The labyrinth blows, but I choose it.

As in to go before I sleep?”

Looking for Alaska – John Green


Stopping by Woods on a Snowy Evening

Whose woods these are I think I know.
His house is in the village, though;
He will not see me stopping here
To watch his woods fill up with snow.

My little horse must think it queer
To stop without a farmhouse near
Between the woods and frozen lake
The darkest evening of the year.

He gives his harness bells a shake
To ask if there’s some mistake.
The only other sound’s the sweep
Of easy wind and downy flake.

The woods are lovely, dark and deep,
But I have promises to keep,
And miles to go before I sleep,
And miles to go before I sleep.

– Robert Frost 



Hope is the thing with feathers
That perches in the soul,
And sings the tune — without the words,
And never stops at all,

And sweetest in the gale is heard;
And sore must be the storm
That could abash the little bird
That kept so many warm.

I ’ve heard it in the chillest land,
And on the strangest sea;
Yet, never, in extremity,
It asked a crumb of me.

– Emily Dickinson

met·a·phor  \ˈmɛtəfə\

From Latin metaphora /  from Greek metaphora.
A transfer, especially of the sense of one word to a different word,
lit. “a carrying over”,  from metapherein  “transfer, carry over,”
from meta–  “over, across”+ pherein  “to carry, bear”.

 The use of a word or phrase to refer to something that it isn’t,
invoking a direct similarity between the word or phrase used and the thing described,
but in the case of English without the words like or as,
which would imply a -> simile.

The truth is the thing I invented so I could live.

“He learned to live with the truth. Not to accept it, but to live with it. It was like living with an elephant. His room was tiny, and every morning he had  to squeeze around the truth just to get to the bathroom.  To reach the armoire to get a pair of underpants he had to crawl under the truth, praying it wouldn’t choose that moment to sit on his face.”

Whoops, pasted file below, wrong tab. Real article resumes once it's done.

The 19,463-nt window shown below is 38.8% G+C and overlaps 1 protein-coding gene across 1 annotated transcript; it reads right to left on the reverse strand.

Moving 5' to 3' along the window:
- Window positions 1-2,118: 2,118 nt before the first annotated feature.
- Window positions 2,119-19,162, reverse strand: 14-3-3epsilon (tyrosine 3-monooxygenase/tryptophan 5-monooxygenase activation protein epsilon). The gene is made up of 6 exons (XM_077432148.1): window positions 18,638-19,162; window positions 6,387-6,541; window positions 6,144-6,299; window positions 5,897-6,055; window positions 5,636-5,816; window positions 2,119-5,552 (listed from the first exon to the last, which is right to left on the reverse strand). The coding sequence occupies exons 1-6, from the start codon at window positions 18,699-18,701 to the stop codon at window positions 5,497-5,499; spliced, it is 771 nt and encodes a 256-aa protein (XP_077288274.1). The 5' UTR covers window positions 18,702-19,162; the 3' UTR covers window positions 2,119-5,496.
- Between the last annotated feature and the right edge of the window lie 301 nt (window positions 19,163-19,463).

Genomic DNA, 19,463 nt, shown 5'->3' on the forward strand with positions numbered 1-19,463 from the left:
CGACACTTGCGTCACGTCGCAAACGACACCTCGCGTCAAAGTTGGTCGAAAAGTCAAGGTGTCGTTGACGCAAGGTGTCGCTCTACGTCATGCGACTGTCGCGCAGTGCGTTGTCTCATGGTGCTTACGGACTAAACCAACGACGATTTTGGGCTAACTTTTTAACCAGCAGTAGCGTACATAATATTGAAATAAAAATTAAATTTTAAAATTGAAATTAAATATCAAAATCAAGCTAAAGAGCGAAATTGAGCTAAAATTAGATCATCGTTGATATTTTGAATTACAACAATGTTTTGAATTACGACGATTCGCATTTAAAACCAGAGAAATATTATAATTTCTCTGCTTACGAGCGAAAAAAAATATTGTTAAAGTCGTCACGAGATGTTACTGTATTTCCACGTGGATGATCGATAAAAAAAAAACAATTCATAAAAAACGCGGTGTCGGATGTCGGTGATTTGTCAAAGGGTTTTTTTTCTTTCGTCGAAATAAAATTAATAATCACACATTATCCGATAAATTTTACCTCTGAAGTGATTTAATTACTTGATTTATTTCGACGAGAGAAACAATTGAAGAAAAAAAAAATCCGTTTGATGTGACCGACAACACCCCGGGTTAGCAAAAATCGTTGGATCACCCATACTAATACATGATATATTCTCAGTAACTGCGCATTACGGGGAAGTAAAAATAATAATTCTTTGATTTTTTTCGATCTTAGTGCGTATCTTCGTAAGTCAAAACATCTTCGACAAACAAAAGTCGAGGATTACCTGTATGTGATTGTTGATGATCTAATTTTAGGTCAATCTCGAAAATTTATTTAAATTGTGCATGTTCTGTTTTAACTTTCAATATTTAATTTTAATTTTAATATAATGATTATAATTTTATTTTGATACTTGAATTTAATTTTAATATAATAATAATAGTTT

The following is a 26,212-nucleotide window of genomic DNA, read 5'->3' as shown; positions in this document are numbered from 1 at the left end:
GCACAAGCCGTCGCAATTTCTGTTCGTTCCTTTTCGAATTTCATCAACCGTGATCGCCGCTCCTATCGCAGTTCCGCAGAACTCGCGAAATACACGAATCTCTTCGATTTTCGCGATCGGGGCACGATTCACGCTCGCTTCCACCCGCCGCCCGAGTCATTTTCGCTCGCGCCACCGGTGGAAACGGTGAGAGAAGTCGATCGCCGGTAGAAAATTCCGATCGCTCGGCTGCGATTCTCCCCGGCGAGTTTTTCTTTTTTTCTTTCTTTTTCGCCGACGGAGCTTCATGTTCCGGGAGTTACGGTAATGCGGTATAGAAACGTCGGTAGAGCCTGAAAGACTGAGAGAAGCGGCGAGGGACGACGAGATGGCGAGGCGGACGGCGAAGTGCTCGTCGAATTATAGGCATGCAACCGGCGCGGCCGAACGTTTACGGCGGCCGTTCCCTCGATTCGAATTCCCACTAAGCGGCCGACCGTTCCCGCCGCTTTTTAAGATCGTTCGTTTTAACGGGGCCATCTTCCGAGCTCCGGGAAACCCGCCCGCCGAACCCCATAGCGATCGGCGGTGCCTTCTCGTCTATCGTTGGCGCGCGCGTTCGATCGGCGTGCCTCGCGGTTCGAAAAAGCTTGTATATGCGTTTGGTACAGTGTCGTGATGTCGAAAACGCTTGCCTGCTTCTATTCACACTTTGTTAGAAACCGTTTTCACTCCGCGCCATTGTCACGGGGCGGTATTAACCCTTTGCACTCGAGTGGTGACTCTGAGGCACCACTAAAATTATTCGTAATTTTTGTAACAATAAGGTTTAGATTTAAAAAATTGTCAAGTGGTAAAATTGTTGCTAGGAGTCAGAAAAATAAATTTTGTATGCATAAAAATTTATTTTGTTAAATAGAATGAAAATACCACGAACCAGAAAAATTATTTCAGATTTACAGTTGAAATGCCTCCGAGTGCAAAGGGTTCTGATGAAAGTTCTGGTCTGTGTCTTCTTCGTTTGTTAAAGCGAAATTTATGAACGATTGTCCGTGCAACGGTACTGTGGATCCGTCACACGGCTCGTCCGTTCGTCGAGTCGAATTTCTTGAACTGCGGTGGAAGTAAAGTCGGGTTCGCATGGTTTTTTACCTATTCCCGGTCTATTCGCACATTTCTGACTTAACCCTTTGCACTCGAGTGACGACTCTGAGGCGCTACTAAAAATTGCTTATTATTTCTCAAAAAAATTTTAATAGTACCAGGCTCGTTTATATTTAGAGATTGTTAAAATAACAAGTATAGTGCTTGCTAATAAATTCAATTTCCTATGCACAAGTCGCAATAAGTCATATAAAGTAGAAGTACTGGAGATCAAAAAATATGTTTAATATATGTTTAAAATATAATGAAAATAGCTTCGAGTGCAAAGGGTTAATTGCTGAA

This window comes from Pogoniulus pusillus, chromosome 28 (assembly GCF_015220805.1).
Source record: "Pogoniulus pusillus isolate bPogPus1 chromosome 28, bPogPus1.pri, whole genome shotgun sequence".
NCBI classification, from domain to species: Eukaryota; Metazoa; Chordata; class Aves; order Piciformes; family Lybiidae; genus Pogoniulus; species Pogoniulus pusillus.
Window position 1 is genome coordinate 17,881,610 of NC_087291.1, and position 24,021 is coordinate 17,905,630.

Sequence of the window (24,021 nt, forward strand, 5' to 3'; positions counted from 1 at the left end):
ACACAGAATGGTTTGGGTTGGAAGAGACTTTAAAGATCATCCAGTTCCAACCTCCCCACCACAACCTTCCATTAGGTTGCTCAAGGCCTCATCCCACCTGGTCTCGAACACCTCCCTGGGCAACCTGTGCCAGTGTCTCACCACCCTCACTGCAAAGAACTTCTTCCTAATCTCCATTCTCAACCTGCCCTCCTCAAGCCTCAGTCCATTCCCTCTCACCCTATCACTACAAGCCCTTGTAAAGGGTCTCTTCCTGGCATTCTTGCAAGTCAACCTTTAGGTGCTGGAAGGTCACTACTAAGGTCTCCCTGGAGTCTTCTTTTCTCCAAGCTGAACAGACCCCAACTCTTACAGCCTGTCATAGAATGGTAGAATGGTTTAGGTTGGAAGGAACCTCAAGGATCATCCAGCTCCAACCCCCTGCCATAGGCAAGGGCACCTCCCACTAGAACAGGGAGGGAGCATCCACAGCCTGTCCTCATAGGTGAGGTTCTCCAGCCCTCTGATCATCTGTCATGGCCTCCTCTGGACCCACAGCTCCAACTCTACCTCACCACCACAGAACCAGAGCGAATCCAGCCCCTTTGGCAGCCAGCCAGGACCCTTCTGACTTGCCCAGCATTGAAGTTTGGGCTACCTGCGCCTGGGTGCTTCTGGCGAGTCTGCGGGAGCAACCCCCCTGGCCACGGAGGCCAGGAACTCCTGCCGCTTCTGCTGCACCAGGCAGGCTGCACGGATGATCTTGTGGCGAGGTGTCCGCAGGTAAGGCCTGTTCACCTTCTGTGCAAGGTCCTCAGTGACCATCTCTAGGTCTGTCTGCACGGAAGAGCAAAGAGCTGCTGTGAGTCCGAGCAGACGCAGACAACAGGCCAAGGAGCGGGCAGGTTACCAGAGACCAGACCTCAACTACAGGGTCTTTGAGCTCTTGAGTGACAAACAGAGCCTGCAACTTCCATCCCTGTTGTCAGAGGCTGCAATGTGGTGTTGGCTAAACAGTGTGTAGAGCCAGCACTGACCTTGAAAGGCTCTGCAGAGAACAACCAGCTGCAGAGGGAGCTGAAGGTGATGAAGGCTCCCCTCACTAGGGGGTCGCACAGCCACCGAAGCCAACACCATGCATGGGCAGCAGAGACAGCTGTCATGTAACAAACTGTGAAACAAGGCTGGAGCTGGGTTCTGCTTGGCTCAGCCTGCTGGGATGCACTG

The History of Love – Nicole Krauss


“Aprendió a vivir con la verdad. No a aceptarla, sino a vivir con ella. Era como vivir con un elefante. Pero su habitación era muy pequeña, y cada mañana tenía que batallar para abrirse paso hasta el cuarto de baño. Si quería sacar unos calzoncillos del armario, había de arrastrarse por debajo de la verdad, rezando para que a ella no se le ocurriera sentarse en aquel momento.”

La Historia del Amor – Nicole Krauss

sim·i·le   \ˈsi-mə-(ˌ)lē\

from Latin simile (“comparison, likeness”, “parallel”),
originally from simile the neuter form of similis (“like, similar, resembling”).

A figure of speech in which one thing is compared to another,
in the case of English generally using like or as.


“Homesickness is just a state of mind for me.
I’m always missing someone or someplace or something,
I’m always trying to get back to some imaginary somewhere.
My life has been one long longing.”

Prozac Nation – Elizabeth Wurtzel


“I realized how little the place in which I stood
had the power to influnence what travelled through my mind.”

The Art of Travel – Alain de Botton

 (more saudade)